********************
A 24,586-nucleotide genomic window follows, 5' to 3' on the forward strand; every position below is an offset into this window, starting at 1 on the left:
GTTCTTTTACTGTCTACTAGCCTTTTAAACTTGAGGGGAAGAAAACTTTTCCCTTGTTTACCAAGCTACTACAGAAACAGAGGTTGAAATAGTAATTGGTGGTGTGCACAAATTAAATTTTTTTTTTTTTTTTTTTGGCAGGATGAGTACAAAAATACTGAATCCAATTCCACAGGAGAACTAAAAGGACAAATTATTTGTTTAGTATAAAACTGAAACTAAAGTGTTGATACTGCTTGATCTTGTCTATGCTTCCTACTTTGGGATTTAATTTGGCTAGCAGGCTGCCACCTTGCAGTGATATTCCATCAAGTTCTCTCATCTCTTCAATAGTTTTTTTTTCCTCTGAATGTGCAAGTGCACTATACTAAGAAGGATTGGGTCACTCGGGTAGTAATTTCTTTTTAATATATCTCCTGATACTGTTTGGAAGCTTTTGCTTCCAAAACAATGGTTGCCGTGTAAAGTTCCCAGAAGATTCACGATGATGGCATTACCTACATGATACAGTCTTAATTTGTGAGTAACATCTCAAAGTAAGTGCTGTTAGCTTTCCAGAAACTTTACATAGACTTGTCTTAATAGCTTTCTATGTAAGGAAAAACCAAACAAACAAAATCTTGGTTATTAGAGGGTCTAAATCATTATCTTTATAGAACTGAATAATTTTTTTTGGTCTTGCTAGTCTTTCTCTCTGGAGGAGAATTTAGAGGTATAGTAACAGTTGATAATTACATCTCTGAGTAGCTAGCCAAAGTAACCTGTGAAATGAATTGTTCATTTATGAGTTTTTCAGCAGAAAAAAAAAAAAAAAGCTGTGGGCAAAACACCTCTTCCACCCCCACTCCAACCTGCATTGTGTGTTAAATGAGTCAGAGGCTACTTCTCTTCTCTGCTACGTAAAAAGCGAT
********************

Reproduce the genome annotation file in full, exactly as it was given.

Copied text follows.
A 24,586-nucleotide genomic window follows, 5' to 3' on the forward strand; every position below is an offset into this window, starting at 1 on the left:
GTTCTTTTACTGTCTACTAGCCTTTTAAACTTGAGGGGAAGAAAACTTTTCCCTTGTTTACCAAGCTACTACAGAAACAGAGGTTGAAATAGTAATTGGTGGTGTGCACAAATTAAATTTTTTTTTTTTTTTTTTTGGCAGGATGAGTACAAAAATACTGAATCCAATTCCACAGGAGAACTAAAAGGACAAATTATTTGTTTAGTATAAAACTGAAACTAAAGTGTTGATACTGCTTGATCTTGTCTATGCTTCCTACTTTGGGATTTAATTTGGCTAGCAGGCTGCCACCTTGCAGTGATATTCCATCAAGTTCTCTCATCTCTTCAATAGTTTTTTTTTCCTCTGAATGTGCAAGTGCACTATACTAAGAAGGATTGGGTCACTCGGGTAGTAATTTCTTTTTAATATATCTCCTGATACTGTTTGGAAGCTTTTGCTTCCAAAACAATGGTTGCCGTGTAAAGTTCCCAGAAGATTCACGATGATGGCATTACCTACATGATACAGTCTTAATTTGTGAGTAACATCTCAAAGTAAGTGCTGTTAGCTTTCCAGAAACTTTACATAGACTTGTCTTAATAGCTTTCTATGTAAGGAAAAACCAAACAAACAAAATCTTGGTTATTAGAGGGTCTAAATCATTATCTTTATAGAACTGAATAATTTTTTTTGGTCTTGCTAGTCTTTCTCTCTGGAGGAGAATTTAGAGGTATAGTAACAGTTGATAATTACATCTCTGAGTAGCTAGCCAAAGTAACCTGTGAAATGAATTGTTCATTTATGAGTTTTTCAGCAGAAAAAAAAAAAAAAAGCTGTGGGCAAAACACCTCTTCCACCCCCACTCCAACCTGCATTGTGTGTTAAATGAGTCAGAGGCTACTTCTCTTCTCTGCTACGTAAAAAGCGAT